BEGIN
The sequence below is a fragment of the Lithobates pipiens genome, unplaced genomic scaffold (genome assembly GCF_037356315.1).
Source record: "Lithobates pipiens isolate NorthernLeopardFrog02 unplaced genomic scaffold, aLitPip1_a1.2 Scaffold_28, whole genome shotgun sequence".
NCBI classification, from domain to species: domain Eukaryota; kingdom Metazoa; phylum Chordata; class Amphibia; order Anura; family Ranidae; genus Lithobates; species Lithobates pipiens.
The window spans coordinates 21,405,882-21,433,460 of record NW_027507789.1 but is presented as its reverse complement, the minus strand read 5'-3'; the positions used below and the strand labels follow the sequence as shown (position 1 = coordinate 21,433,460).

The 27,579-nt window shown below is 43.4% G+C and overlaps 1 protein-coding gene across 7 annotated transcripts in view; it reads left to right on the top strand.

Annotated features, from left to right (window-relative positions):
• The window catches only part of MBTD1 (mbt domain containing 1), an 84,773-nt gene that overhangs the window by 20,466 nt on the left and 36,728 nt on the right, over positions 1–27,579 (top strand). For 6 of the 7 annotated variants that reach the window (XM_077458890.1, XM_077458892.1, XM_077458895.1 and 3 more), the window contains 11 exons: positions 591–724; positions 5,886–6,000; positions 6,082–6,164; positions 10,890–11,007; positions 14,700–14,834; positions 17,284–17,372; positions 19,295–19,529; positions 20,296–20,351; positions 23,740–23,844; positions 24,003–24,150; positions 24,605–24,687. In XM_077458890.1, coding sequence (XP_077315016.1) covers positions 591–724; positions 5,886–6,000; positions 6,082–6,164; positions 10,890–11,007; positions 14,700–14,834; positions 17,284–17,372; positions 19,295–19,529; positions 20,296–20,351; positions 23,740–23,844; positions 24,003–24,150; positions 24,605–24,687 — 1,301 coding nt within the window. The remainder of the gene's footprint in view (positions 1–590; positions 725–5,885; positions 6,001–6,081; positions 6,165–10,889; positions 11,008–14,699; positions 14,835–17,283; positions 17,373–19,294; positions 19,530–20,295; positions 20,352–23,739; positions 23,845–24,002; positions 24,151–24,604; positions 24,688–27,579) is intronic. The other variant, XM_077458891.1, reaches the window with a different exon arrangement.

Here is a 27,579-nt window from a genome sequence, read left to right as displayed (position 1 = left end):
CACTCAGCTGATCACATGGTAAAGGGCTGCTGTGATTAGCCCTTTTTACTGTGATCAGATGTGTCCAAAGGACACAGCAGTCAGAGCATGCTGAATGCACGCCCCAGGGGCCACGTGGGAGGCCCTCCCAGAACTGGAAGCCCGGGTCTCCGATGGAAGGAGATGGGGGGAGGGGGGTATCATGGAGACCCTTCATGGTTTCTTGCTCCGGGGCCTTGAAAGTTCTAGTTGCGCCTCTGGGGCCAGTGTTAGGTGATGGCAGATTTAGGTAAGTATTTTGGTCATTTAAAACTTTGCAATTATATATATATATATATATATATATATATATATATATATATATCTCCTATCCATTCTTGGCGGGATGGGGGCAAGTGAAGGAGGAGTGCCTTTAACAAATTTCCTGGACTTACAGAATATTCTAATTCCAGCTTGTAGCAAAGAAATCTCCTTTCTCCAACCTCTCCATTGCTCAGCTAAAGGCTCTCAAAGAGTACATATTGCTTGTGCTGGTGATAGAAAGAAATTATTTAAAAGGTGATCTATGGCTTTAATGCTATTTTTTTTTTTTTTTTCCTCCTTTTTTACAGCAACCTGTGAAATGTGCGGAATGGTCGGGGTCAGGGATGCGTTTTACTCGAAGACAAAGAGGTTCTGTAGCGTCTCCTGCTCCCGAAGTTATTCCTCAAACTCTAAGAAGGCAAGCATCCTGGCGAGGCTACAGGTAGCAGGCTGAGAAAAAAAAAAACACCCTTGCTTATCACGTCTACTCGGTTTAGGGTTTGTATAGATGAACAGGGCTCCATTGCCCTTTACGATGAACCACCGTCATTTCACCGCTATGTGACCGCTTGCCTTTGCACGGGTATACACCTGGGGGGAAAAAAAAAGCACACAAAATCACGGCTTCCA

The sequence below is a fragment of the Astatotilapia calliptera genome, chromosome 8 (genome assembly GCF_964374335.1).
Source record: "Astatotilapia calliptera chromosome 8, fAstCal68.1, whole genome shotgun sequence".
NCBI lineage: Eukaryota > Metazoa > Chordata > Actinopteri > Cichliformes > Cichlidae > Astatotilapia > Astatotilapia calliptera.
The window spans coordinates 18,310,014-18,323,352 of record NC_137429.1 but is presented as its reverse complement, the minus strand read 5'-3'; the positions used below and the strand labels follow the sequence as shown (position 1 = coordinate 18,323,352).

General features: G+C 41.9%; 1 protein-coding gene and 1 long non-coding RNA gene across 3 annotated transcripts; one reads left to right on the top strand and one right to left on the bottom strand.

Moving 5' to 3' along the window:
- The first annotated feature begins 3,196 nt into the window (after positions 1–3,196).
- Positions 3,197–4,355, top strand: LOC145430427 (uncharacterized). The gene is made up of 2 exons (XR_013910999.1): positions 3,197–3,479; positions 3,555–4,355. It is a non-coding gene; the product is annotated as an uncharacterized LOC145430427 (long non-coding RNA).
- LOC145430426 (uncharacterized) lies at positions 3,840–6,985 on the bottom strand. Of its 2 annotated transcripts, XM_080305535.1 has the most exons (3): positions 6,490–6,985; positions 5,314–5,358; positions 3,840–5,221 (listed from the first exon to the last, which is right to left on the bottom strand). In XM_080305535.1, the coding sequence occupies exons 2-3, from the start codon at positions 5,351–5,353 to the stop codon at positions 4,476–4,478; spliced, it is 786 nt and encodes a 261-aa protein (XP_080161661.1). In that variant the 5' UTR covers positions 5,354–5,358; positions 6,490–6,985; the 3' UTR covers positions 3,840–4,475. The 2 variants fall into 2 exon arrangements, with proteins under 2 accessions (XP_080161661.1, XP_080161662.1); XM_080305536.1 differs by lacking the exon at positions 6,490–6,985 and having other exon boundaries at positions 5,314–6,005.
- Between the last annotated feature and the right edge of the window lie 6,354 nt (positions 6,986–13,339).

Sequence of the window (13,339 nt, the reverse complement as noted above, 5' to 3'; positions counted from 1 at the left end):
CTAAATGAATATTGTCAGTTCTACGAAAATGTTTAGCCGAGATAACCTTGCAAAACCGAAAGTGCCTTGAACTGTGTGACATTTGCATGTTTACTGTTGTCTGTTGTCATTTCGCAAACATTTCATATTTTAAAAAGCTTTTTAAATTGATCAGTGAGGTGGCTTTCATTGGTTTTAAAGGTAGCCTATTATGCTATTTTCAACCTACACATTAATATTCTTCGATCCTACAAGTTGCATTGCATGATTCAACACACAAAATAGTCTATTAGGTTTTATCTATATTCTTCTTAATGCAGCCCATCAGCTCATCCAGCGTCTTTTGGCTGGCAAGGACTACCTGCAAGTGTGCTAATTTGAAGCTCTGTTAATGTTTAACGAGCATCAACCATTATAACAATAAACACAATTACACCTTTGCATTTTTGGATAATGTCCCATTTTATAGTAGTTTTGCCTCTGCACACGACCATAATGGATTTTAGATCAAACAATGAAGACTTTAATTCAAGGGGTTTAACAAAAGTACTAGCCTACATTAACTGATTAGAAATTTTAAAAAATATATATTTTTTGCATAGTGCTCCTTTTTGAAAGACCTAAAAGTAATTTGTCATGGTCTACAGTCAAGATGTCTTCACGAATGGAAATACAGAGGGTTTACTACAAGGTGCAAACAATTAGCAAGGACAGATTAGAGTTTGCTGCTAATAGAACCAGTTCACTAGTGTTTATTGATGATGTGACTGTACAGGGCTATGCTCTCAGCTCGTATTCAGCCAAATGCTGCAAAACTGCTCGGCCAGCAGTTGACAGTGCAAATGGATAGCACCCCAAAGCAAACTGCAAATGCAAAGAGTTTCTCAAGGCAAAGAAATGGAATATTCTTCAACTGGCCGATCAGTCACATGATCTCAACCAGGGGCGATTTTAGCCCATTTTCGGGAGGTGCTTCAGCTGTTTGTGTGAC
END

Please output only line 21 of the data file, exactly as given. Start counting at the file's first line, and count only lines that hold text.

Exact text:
CTAAATGAATATTGTCAGTTCTACGAAAATGTTTAGCCGAGATAACCTTGCAAAACCGAAAGTGCCTTGAACTGTGTGACATTTGCATGTTTACTGTTGTCTGTTGTCATTTCGCAAACATTTCATATTTTAAAAAGCTTTTTAAATTGATCAGTGAGGTGGCTTTCATTGGTTTTAAAGGTAGCCTATTATGCTATTTTCAACCTACACATTAATATTCTTCGATCCTACAAGTTGCATTGCATGATTCAACACACAAAATAGTCTATTAGGTTTTATCTATATTCTTCTTAATGCAGCCCATCAGCTCATCCAGCGTCTTTTGGCTGGCAAGGACTACCTGCAAGTGTGCTAATTTGAAGCTCTGTTAATGTTTAACGAGCATCAACCATTATAACAATAAACACAATTACACCTTTGCATTTTTGGATAATGTCCCATTTTATAGTAGTTTTGCCTCTGCACACGACCATAATGGATTTTAGATCAAACAATGAAGACTTTAATTCAAGGGGTTTAACAAAAGTACTAGCCTACATTAACTGATTAGAAATTTTAAAAAATATATATTTTTTGCATAGTGCTCCTTTTTGAAAGACCTAAAAGTAATTTGTCATGGTCTACAGTCAAGATGTCTTCACGAATGGAAATACAGAGGGTTTACTACAAGGTGCAAACAATTAGCAAGGACAGATTAGAGTTTGCTGCTAATAGAACCAGTTCACTAGTGTTTATTGATGATGTGACTGTACAGGGCTATGCTCTCAGCTCGTATTCAGCCAAATGCTGCAAAACTGCTCGGCCAGCAGTTGACAGTGCAAATGGATAGCACCCCAAAGCAAACTGCAAATGCAAAGAGTTTCTCAAGGCAAAGAAATGGAATATTCTTCAACTGGCCGATCAGTCACATGATCTCAACCAGGGGCGATTTTAGCCCATTTTCGGGAGGTGCTTCAGCTGTTTGTGTGAC